Choose an All-In-One Platform
Launching an online store is not all about the website. There is a host of back-end factors brands need to consider. Brands cannot launch a website until they have worked out how to warehouse and ship products, writes Jason Parks, President at digital marketing agency The Media Captain. He recommends first answering the following questions:
- Will products be dropshipped or is warehousing needed?
- Which carrier is shipping packages?
- What packaging is required?
- Are there shipping restrictions with respect to your products?
The alternative is to work with an all-in-one eCommerce platform that handles warehousing and logistics on behalf of brands. A headless commerce solution can help here, too. Because headless commerce leverages APIs, logistics providers can use them to quickly access orders in real-time, writes Dion Beary at on-site conversion tools provider Justuno.
The right online platform can also help eCommerce brands overcome tax issues, writes Brian Wilchusky, Global Partner Manager at tax automation company Vertex Inc. He recommends choosing an eCommerce platform that automates jurisdiction identification and the final tax calculation, rather than complicating matters further with complex integrations between separate tax apps.
Scalefast acts as a merchant of record for brands that do business internationally. “That’s the entity that will bear the responsibility of anything that is tied to the relationship with the consumer — sales collection, filing and remedying taxes, the compliance with the local regulations, specifically commerce laws, and product return policies,” Schott says. Having a platform partner handle all of these tasks gives brands the freedom to focus on what they do best: Develop products and build customer relationships.
Launch As Soon As Possible
If brands wait for perfection, they will never launch, says Jonathan Long, direct-to-consumer brand creator. “There isn’t a better time to go live than ASAP. It’s the only way to know for sure whether or not you have a winning product with potential or a disaster that needs to be scrapped,” he writes.
The team at Foundr recommends teasing eCommerce stores before they are ready to launch. Create a landing page that explains the brand promise and provides a clear launch date. Encourage visitors to leave their email addresses to get notified when the store is live.
Brands should use their existing channels to drive traffic to the landing page, they add. “If you’ve started building an audience on social media, drive them to your landing page. People who know you are more likely to sign up for notifications.”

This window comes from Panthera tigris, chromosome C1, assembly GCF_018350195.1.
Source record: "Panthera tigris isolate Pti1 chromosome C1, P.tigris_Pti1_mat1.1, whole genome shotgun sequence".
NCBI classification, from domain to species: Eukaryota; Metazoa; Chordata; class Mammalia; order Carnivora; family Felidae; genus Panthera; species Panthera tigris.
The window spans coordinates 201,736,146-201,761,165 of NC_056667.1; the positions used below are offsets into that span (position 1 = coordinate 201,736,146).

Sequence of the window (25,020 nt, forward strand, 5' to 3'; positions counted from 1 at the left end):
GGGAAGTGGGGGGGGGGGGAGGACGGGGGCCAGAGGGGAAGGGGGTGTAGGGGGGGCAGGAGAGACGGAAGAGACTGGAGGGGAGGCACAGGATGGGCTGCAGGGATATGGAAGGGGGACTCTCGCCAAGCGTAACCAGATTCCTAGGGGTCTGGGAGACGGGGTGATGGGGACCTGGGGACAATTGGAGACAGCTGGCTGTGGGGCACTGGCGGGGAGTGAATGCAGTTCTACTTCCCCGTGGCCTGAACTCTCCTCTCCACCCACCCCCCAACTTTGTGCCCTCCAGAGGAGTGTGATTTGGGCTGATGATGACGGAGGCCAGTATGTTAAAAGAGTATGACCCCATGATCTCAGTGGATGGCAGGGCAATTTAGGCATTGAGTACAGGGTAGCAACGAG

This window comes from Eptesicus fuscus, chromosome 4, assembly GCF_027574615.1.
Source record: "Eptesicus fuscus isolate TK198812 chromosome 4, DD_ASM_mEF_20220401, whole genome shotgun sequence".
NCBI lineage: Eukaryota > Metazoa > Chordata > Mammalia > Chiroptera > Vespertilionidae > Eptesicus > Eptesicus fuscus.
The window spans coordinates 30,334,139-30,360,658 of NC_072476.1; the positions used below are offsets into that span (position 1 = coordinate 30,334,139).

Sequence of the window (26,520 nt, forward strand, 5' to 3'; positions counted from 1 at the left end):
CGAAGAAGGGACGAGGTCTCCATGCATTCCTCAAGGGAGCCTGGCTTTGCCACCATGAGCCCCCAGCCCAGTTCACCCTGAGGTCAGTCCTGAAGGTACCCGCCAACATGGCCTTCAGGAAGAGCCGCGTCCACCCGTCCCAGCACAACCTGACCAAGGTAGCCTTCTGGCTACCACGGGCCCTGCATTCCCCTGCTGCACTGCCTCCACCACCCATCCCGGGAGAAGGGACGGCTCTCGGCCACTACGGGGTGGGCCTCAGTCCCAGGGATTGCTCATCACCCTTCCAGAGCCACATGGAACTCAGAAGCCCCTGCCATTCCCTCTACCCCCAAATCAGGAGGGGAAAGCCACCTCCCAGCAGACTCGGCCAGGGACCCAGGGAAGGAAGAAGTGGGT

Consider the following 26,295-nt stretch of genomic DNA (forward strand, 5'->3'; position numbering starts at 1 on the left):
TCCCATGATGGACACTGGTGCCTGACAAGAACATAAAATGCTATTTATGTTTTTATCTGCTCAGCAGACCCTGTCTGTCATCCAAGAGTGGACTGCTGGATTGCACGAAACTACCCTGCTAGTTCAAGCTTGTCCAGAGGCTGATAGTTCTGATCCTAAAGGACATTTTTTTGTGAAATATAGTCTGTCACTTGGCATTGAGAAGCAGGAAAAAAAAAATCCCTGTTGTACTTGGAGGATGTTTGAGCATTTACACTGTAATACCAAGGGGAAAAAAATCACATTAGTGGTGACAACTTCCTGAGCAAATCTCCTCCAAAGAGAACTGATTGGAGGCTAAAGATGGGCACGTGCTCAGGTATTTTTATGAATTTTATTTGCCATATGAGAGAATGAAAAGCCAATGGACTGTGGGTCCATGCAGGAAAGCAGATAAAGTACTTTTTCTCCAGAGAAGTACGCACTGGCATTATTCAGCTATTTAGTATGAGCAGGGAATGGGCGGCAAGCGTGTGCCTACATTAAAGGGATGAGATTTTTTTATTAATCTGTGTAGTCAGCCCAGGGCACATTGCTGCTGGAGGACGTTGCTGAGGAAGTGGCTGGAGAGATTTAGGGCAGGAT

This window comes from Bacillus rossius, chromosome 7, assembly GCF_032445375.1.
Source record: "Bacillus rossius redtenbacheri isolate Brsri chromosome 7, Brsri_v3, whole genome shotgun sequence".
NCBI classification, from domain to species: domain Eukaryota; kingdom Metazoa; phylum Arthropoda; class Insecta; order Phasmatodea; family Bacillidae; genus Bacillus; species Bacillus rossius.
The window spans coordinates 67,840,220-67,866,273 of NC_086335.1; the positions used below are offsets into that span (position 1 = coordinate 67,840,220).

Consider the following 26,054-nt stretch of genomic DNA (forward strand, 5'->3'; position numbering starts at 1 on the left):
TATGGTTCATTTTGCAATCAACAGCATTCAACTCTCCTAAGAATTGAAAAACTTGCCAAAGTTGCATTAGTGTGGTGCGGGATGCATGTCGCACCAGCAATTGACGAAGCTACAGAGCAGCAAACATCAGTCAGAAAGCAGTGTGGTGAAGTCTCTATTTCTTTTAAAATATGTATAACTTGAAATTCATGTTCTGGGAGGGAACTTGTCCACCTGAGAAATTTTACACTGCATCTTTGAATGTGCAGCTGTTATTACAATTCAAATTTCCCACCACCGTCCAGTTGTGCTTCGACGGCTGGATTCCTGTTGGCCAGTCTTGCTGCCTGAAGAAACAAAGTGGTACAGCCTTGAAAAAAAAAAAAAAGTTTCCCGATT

Eco-conscious haircare brand Nut and Noggin followed in the footsteps of DTC razor brand Harry’s and launched a giveaway prior to launch. In doing so, the brand grew their email list to more than 500 people in two weeks and meant they were actively marketing to customers as soon as their store launched.
Start Marketing Immediately
Marketing is a key part of launching an eCommerce brand and should be commenced immediately. Entrepreneurs significantly underestimate how much marketing is needed to grow an eCommerce business, writes Andrew Youderian, Founder of eCommerceFuel.
“Especially in the early days, it takes a lot of effort to get your business on the map and noticed.”
Where possible, focus efforts on an existing audience, writes Omar Itani, Founder of lifestyle brand Lovers of The Sea. “It’s becoming much more difficult to gain traction on social platforms like Instagram. And if you’re launching a brand with a bootstrapped budget you cannot rely on advertising as a means for building awareness: the competition is too high and if you don’t apply proper targeting metrics, you might end up burning your cash with no return on investment.” That is why it is so important to build an email list, as discussed in the previous step.
Content marketer Adam Enfroy recommends brands use every channel at their disposal to drive traffic after launch. That includes:
- Search engine optimization.
- Social media.
- Pay Per Click advertising.
- Affiliate marketing.
“Build brand awareness through Facebook ads,” he writes. “Optimize your product pages and content for higher search rankings. Entice customers to return and make a purchase through PPC and retargeting ads. And, drive more qualified sales through affiliate marketing.”
Brands can get online much faster than they think, but careful planning and execution are essential. Start with a clear focus before considering any eCommerce solution.Next, consider the best type of platform, prioritize one with exceptional support, excellent functionality and the ability to integrate (or handle) back-end functions like logistics and tax. Create a landing page that captures email signups, then launch the store as soon as it is ready. Do not wait for perfection. The faster the store gets online, the quicker brands can reap the benefits of eCommerce.